Labor effectively handed not just the last three elections but the entire Australian political landscape to John Howard. Right now Howard owns Australian politics. This is why nothing touches Howard - no one sees any alternative. There is no point in criticism or censure of Howard, because he is the only game in town. Might as well shrug your shoulders, keep your head down and watch the house value go up.

There is a perception that the world is just too complex and dangerous, and that politics as it is can do nothing. The alternative response - a resort to selfish 'nesting', and an effective rejection of the whole concept of national community - has been readily identified by social commentators like Hugh Mackay.


So John Howard is our leading politician because Australians do not believe in politics any more. The very things that dismay people like me about Howard - his disinterest in long term problems like the environment, his lack of acknowledgment of the growing socio-cultural diversity of this country, his obsession with simplistic economic issues, and his follow-the-leader foreign policy - resonate with a large section of the electorate who happen to be the swinging voters. It is precisely his failure to lead - which requires reasoned risk-taking to deal with problems before they become critical - that these voters relate to. They simply have no faith in politics at all.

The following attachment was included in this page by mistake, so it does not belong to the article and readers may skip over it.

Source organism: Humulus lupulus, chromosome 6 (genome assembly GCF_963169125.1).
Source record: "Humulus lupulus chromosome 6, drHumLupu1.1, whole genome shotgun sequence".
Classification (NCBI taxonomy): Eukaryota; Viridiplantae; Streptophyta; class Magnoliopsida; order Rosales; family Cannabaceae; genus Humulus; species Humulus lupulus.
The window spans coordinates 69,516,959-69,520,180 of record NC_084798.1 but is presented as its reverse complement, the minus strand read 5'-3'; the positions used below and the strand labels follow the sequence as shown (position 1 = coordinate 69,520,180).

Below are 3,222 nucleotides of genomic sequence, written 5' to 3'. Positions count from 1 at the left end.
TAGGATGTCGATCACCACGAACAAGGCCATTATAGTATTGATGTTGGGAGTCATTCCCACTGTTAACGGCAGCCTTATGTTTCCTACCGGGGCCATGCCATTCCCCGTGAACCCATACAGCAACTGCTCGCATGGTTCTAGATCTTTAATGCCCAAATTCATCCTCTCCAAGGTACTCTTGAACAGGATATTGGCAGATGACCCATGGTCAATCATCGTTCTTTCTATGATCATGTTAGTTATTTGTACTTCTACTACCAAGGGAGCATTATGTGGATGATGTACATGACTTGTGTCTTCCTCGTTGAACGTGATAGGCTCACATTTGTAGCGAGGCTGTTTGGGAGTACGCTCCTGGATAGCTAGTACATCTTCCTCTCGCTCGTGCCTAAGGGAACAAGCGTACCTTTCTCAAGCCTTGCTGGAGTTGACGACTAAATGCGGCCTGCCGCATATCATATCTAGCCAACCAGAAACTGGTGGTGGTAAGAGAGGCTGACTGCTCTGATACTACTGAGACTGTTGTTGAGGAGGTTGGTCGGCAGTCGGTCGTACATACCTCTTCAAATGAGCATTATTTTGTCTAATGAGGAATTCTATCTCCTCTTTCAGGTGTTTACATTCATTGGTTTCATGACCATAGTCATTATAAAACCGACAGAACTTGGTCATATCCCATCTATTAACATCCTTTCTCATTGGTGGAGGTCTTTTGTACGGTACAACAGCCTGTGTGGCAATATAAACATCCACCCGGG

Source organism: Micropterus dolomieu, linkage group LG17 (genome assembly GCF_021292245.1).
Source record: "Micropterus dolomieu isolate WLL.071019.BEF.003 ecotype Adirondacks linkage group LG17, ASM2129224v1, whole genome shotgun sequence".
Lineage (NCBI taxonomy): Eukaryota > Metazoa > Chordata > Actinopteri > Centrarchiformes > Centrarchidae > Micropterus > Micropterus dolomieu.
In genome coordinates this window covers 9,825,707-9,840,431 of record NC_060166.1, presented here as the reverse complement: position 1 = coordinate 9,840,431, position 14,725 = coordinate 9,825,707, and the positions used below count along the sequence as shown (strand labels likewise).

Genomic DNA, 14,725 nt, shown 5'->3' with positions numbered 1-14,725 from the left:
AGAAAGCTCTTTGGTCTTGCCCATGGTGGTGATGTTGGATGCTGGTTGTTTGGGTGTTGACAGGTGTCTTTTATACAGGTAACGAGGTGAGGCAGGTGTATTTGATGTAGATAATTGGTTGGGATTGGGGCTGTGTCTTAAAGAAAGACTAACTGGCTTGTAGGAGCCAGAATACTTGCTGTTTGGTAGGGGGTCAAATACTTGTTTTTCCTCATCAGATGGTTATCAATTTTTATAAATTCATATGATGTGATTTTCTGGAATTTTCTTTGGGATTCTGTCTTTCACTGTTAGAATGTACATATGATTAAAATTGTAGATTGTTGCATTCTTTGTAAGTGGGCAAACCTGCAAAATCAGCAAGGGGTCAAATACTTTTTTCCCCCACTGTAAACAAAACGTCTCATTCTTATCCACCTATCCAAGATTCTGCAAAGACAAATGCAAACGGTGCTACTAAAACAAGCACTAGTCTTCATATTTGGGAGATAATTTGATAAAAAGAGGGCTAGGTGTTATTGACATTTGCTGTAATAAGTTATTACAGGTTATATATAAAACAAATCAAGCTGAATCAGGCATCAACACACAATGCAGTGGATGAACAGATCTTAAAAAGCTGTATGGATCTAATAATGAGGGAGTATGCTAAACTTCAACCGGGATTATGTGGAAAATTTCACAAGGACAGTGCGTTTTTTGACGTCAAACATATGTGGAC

The role of the mass media and both major political parties in demeaning national politics should be clear in this. The cosy two-party system, the refusal to set standards for parliamentary responsibility, the glib acceptance of lying as standard political practice, and the denigration of parliament itself have all contributed to the downfall of politics as an important part of Australian life. Mostly, though, it is the failure by labor to seriously question the simplistic notions of economics (that is, market power) as the new social dynamic, as opposed to negotiated political processes.

Labor, therefore, has to reintroduce politics into this country. It won't do this by being slightly to the left of the Coalition. Labor must regain the electorate's attention, and they must hold it until the next election. And the only way to do this is to get serious about taking back the initiative in issues of national development and social reform.

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About the Author

Dr Peter McMahon has worked in a number of jobs including in politics at local, state and federal level. He has also taught Australian studies, politics and political economy at university level, and until recently he taught sustainable development at Murdoch University. He has been published in various newspapers, journals and magazines in Australia and has written a short history of economic development and sustainability in Western Australia. His book Global Control: Information Technology and Globalisation was published in the UK in 2002. He is now an independent researcher and writer on issues related to global change.